The square itself is a political and ethical construct rather than simply a physical place. It represents people’s sheltered nature as they hide from realities outside their comfort zones and social classes. The gallery captures these isolated properties. It is a cold, lonely place, full of large open spaces, white walls and quiet staff marginalised on the edges of the rooms.
One of the strangest artworks includes a piece made of small dirt mounds. On the back wall a message reads: “You have nothing”. This suggests that outside one’s own life, people have limited agency to change the world. The isolation is further echoed in the gallery’s exterior shots where crowds of people ignore each other as they bury themselves inside their phones.
To interrogate familiar binaries of rich and poor, the powerful and helpless, Östlund deprives Christian of positive agency outside his square. His choices result in funny, dire consequences, stressing the difficulty of positive change outside one’s social class. One small example is that after Christian generously offers to buy a beggar woman a roll, she demands it has no onions.
In the film’s best sequence, Östlund satirises the insecurities of the wealthy and powerful when fighting for social change. Christian and Michael print out fifty copies of a letter demanding his stolen goods be returned. They decide to post them in every letterbox of a lower-class apartment block where his phone is located. They drive to the building, pump loud music, and declare justice. Their overconfidence is hilarious.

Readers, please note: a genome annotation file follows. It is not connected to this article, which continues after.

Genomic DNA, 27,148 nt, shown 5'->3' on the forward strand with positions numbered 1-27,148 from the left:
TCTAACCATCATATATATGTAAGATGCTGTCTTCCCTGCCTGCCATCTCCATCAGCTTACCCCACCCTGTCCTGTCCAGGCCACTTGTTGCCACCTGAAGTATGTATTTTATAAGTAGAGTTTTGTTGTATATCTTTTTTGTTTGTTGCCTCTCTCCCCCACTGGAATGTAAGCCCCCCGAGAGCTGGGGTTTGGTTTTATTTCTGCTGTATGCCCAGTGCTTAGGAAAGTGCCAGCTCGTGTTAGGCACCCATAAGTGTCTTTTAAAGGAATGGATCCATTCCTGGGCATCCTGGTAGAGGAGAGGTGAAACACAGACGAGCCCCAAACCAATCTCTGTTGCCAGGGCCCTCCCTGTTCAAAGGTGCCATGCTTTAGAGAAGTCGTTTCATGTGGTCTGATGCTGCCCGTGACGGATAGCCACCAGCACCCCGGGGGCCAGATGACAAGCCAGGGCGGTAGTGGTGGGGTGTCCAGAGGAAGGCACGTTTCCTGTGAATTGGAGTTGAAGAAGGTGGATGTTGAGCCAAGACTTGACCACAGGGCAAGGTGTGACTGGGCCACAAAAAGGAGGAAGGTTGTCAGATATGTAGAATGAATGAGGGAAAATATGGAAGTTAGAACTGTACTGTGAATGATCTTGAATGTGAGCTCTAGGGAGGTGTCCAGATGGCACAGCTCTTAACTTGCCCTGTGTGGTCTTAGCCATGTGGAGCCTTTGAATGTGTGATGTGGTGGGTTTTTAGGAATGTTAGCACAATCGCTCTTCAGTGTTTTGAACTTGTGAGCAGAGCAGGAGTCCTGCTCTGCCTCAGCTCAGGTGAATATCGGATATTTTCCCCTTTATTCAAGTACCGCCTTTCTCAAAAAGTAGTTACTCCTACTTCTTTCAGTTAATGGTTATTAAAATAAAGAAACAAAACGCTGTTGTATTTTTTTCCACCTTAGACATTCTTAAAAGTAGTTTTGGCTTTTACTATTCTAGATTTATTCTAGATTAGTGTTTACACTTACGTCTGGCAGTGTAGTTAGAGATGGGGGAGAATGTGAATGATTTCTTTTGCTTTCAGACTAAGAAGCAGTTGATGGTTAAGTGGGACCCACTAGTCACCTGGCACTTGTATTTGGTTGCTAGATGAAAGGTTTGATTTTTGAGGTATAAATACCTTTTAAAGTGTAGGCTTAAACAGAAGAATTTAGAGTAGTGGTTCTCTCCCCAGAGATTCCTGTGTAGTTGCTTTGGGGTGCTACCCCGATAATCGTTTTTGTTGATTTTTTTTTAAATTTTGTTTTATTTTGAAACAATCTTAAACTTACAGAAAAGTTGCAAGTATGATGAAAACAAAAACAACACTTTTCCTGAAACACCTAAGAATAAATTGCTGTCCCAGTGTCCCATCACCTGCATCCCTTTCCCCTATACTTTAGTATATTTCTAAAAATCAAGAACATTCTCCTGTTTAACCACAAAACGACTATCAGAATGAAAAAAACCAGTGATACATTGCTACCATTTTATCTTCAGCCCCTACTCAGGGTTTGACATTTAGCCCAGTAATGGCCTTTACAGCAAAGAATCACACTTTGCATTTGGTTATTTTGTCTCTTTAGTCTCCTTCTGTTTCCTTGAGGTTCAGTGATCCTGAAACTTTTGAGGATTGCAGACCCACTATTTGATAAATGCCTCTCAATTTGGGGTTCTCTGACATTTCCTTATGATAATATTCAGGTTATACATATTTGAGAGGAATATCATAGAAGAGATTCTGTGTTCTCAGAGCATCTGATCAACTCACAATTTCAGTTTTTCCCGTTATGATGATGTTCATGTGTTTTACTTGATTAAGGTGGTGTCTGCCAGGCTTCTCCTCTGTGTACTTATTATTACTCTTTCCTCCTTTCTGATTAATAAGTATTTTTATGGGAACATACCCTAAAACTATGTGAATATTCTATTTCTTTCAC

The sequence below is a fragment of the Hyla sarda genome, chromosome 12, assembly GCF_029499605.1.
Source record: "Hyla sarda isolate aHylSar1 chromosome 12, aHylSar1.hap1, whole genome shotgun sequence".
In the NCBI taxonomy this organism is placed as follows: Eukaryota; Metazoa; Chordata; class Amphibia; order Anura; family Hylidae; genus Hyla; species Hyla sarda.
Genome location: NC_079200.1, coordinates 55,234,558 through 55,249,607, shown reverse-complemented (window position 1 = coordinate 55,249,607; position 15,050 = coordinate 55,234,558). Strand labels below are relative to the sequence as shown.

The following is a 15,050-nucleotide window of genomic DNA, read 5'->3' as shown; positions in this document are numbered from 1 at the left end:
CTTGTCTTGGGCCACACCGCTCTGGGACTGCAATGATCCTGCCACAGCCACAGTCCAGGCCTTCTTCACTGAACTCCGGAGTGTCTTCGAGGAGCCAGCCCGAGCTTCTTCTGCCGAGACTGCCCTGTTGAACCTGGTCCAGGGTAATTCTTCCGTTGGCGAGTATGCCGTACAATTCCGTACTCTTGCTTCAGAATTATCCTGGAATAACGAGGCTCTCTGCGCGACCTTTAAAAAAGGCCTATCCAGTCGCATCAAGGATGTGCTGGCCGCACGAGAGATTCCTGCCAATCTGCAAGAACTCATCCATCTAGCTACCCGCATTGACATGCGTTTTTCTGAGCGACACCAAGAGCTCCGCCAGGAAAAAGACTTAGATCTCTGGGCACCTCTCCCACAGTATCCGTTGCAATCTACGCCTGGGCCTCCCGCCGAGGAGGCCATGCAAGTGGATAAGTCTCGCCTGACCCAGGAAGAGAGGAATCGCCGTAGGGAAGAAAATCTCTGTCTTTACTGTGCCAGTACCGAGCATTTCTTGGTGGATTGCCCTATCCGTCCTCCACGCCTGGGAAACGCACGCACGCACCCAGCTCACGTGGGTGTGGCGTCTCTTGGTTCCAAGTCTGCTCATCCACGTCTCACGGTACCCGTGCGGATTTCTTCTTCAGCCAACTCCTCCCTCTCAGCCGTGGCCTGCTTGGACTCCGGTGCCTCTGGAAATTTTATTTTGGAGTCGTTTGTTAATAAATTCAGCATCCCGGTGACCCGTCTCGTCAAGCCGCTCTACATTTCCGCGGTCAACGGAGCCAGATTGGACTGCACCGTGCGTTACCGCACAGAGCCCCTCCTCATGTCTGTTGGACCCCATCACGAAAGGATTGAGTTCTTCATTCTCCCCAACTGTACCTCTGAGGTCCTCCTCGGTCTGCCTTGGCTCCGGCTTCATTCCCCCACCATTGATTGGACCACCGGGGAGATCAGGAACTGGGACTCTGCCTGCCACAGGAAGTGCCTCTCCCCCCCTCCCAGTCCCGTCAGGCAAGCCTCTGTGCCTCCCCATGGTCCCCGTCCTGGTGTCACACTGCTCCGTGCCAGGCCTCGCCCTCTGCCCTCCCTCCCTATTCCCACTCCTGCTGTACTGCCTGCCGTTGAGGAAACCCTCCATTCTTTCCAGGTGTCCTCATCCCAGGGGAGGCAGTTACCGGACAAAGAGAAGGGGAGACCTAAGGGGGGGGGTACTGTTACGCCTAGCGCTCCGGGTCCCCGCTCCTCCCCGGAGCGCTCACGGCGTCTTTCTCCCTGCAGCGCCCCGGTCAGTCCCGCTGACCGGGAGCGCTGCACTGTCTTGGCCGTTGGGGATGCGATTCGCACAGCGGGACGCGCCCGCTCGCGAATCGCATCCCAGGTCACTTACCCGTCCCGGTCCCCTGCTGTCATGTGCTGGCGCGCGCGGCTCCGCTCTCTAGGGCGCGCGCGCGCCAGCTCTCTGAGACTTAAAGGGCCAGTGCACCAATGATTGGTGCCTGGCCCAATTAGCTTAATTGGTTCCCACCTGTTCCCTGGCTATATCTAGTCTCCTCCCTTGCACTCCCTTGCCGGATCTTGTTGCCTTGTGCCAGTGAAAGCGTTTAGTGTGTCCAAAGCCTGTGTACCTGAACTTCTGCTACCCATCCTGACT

The reality of their situation dawns once they park outside the building. One man must post the letters inside the creepy building while the other minds the car. Their argument humorously shows their insecurities outside their comfort zones. Christian vainly argues he shouldn’t enter because he’ll be recognised. The audience is left alone in the car with Michael, and then taken inside the eerie building as Christian delivers the letters.
The tonal shifts from comedic to fearful show how an unfamiliar social situation or environment affects our emotions. It’s a brilliant sequence in using a location to reveal character and how it reflects difficult social conflicts, such as justice and theft. The letters result in an unexpected adversary for Christian, further showing the negative consequences of change outside of one’s square.
Östlund is a stylist who employs audio-vision to enhance the film’s thematic ideas. The camera is planted on Michael face inside the parked car. We hear the diegetic sound of the impending traffic off-screen, which perpetuates his fear of the outside world. The building’s shadowy architecture is photographed from a top-down shot, highlighting the spiral construction. The spiral and the creepy flickering lights stress the disorientation of an unfamiliar social class.